What does this phrase mean?

I never give a sucker an even break.

Does it mean that the author of this saying is unwilling to offer somebody who he doesn't like a break/rest while he is working?

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    That's not the quotation. It's not a declarative sentence with "I" as subject; rather, it's an imperative: Never Give A Sucker An Even Break, which is the title of a movie by W.C. Fields. Mar 26, 2013 at 17:34
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    You are wrong. It's from a book that I am reading right now. And it's exactly "I never give a sucker an even break." Btw. why do you think that your google search is the only "true" source and you are right? Thank you in advance.
    – Derfder
    Mar 26, 2013 at 17:53
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    @Derfder: The "catchphrase" probably didn't exist (if it did at all, it would have been virtually unknown) before the 1941 film that popularised it. Today it's a commonplace cliche, so you'll find slight variations such as your citation in all sorts of contexts. It just means [I] take advantage of fools. An even break means a fair chance. Mar 26, 2013 at 18:05
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    Including the source of a quote (book title?) would have been helpful in your question since the quote from your book, as @FumbleFingers suggested, most likely came after the phrase became a cliché. Mar 26, 2013 at 18:15
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    Actually, We who are about to Die: Prison as Seen by a Condemned Man (Pub 1935) says Advice to the Young: You know the saying, Never give a sucker an even break, so it obviously did predate the film. But I very much doubt it was particularly well-known back then. Mar 26, 2013 at 18:35

4 Answers 4


Here break is used in the sense of division. To give someone an even break is, centrally, to divide something fairly with them, and metaphorically, to make a fair deal with them.

A sucker is someone who is easily fooled. This is colloquial American English from the nineteenth century, and nobody’s sure anymore why it means that. One explanation is that it originally referred to a very young farm animal, one that hadn't yet been weaned (e.g. a suckling pig) and was transferred to people who were very new to the big city; compare greenhorn.

Thus, someone who says “I never give a sucker an even break” means that they take advantage of fools at every opportunity. This is the motto of a con man, that is, someone whose profession is tricking people out of their money.


In this case "sucker" refers to someone who is particularly gullible.

The sentence suggests that he will take advantage of a person (particularly, a gullible person [the sucker]) if the opportunity arises.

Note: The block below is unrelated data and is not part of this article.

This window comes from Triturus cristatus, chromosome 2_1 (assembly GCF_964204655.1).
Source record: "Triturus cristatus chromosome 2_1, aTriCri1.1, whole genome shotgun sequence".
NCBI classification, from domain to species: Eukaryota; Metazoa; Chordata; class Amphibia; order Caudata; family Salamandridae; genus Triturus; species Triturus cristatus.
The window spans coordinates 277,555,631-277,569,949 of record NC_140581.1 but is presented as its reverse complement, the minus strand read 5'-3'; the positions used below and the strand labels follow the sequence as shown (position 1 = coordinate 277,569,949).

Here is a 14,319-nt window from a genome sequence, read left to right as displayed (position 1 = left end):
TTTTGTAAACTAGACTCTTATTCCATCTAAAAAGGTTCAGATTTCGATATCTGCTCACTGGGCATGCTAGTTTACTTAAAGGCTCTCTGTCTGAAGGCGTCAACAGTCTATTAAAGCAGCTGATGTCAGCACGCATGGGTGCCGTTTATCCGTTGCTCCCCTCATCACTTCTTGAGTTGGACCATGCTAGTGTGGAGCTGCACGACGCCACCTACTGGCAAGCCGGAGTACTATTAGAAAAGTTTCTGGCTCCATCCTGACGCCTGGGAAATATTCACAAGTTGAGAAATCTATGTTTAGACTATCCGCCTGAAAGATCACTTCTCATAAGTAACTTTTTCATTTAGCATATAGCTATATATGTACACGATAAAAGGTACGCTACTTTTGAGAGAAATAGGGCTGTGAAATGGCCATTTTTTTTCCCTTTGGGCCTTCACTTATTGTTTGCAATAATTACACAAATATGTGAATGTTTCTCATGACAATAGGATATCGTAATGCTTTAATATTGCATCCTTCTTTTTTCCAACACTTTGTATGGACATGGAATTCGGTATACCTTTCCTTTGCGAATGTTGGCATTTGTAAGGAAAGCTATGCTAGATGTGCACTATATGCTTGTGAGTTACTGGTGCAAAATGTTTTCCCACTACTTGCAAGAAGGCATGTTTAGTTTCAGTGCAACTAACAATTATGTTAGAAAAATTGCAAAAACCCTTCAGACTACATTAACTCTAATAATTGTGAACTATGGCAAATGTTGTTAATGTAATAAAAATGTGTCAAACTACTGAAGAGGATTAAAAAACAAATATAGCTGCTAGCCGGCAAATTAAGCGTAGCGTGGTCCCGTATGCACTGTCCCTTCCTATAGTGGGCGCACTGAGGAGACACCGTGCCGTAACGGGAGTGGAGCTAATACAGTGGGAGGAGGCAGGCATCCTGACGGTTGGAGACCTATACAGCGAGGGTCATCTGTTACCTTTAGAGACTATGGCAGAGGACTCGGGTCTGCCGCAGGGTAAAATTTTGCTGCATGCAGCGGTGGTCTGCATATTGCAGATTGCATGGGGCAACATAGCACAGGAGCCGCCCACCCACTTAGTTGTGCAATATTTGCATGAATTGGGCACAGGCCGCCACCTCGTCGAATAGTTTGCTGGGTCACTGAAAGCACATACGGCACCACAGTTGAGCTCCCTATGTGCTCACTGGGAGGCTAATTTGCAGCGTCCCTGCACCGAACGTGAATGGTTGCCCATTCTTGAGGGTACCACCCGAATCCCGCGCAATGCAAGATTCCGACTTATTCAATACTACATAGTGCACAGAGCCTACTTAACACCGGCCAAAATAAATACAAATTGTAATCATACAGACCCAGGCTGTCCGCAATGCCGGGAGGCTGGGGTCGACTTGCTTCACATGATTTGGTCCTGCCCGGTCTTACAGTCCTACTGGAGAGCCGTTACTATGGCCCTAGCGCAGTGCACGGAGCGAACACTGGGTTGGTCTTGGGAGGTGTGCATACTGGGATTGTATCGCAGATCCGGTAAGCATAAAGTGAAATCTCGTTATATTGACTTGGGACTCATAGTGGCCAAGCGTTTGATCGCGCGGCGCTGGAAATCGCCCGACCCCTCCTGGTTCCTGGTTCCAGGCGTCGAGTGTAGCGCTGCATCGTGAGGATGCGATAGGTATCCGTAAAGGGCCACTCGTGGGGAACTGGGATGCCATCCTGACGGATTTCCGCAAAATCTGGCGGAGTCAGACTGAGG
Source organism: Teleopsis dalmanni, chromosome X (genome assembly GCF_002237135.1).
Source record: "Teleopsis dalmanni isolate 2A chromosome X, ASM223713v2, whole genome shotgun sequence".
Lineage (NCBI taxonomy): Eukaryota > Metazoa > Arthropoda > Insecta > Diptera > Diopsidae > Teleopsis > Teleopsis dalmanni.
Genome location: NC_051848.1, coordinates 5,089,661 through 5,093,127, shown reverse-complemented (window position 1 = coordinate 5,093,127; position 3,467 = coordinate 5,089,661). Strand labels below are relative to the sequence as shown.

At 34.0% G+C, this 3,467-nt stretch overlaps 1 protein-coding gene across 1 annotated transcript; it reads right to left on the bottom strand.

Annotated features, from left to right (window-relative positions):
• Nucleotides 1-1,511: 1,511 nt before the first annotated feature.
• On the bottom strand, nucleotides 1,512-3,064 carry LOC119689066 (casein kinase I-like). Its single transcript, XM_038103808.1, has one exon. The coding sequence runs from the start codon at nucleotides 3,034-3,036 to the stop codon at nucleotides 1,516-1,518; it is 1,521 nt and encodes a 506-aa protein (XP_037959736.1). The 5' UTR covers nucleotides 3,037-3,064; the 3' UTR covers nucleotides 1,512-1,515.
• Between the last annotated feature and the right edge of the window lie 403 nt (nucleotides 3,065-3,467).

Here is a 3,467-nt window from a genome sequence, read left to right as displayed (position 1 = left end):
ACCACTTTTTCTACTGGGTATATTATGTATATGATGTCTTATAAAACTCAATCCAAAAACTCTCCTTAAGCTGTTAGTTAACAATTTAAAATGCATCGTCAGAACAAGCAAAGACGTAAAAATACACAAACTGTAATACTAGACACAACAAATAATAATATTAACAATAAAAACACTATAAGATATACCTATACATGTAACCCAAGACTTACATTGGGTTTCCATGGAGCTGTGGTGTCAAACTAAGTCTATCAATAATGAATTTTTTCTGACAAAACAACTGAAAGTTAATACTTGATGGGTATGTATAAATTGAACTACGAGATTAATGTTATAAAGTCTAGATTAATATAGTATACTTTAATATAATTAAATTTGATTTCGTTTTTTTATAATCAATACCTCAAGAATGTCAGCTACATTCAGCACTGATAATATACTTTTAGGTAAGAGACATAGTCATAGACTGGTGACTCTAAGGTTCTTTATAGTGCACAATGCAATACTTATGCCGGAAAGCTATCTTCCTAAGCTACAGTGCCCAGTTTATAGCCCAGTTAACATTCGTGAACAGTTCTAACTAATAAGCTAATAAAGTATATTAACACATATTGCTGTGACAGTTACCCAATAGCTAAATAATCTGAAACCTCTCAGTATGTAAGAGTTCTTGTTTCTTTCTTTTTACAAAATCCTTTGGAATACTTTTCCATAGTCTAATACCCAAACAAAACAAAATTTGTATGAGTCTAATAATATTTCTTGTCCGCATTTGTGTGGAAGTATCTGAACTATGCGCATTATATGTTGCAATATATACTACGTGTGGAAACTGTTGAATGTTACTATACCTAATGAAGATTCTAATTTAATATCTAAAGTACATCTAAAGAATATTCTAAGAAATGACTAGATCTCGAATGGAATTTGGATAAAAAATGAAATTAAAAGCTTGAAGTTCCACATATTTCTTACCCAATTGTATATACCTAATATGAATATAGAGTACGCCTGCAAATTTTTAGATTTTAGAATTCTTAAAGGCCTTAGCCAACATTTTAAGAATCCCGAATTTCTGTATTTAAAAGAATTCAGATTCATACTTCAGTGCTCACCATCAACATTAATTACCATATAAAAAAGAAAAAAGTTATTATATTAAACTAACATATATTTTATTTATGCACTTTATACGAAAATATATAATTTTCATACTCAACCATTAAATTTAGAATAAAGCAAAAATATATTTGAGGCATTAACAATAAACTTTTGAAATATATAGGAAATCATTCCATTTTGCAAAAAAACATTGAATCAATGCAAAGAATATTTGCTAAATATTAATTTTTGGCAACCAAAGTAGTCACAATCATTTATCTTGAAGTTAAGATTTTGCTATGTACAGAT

It has nothing to do with liking or not liking someone. It certainly has nothing to do with working.


It's from carnival showman PT Barnum - he had games of chance in his carnival that you just could not win which explains the meaning on the phrase. The date he first said this was sometime in the 1800s so it was well before the Fields' movie.

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    Hello Ajax. If this is true, it's a valuable answer. But on ELU, supported answers are what is required. I assume you didn't know P T Barnum personally, so have you evidence to corroborate what you claim? Feb 4, 2015 at 23:13
  • Seems unlikely. As far as I can tell, it's more likely attributable to Edward Albee (See here, here and here). Investigation of Barnum's other "sucker" quote failed to turn up evidence that the word was even used disparagingly at the time, apparently.
    – femtoRgon
    Jul 27, 2015 at 20:58

The expression "Never give a sucker an even break" means, as other answerers have indicated, never give someone you can take advantage of (by cheating him or her) a fair chance of winning. The rest of my answer focuses on the question of when and by whom the expression was first used, since the comments beneath the OP's question show considerable disagreement on that point.

W.C. Fields and 'Never give a sucker an even break'

I ran a search of the Library of Congress's Chronicling America database of old newspapers (from 1836 through 1922) for "sucker an even break"—and it returned zero matches for the phrase. A search of old newspapers at Elephind.com for the period 1800–1970 had more success, turning up 67 matches, including one from 1926 and three from the 1930s. The oldest match is for an ad in the Aspermont [Texas] Star (July 29, 1926) for an upcoming film at the Queen Theatre:



It's The Old Army Game

Meaning Never Give a Sucker an Even Break

According to IMDB, It's the Old Army Game is a (silent) W.C. Fields film (also starring Louise Brooks), released in 1926. A lobby card for the film includes under the title the parenthetical note "(MEANING 'NEVER GIVE A SUCKER AN EVEN BREAK)," so that tagline wasn't something that the Queen Theatre of Aspermont, Texas, came up with. Supposedly, elements of the film reappear in Fields from 1933 (The Pharmacist) and 1934 (It's a Gift), but neither uses the phrase "never give a sucker an even break," as far as I can tell. Fields's film Never Give a Sucker an Even Break appeared in 1941—fifteen years after it appeared as the tagline to It's the Old Army Game.

The expression was closely associated with Fields, going back at least to 1923. Fred Shapiro, The Yale Book of Quotations (2006) has this entry in its collection of Fields quotations:

Never give a sucker an even break.

Quoted in Boston Daily Globe, 9 Sept. 1923. Fields had ad-libbed this saying in the stage musical Poppy (1923).

D.W. Griffith adapted Poppy into a silent film called "Sally of the Sawdust (1925), starring Fields as juggler/con man Professor Eustace McGargle. In the 1936 remake (titled Poppy, and again starring Fields), we get the line that Fields supposedly ad-libbed back in the 1923 stage production: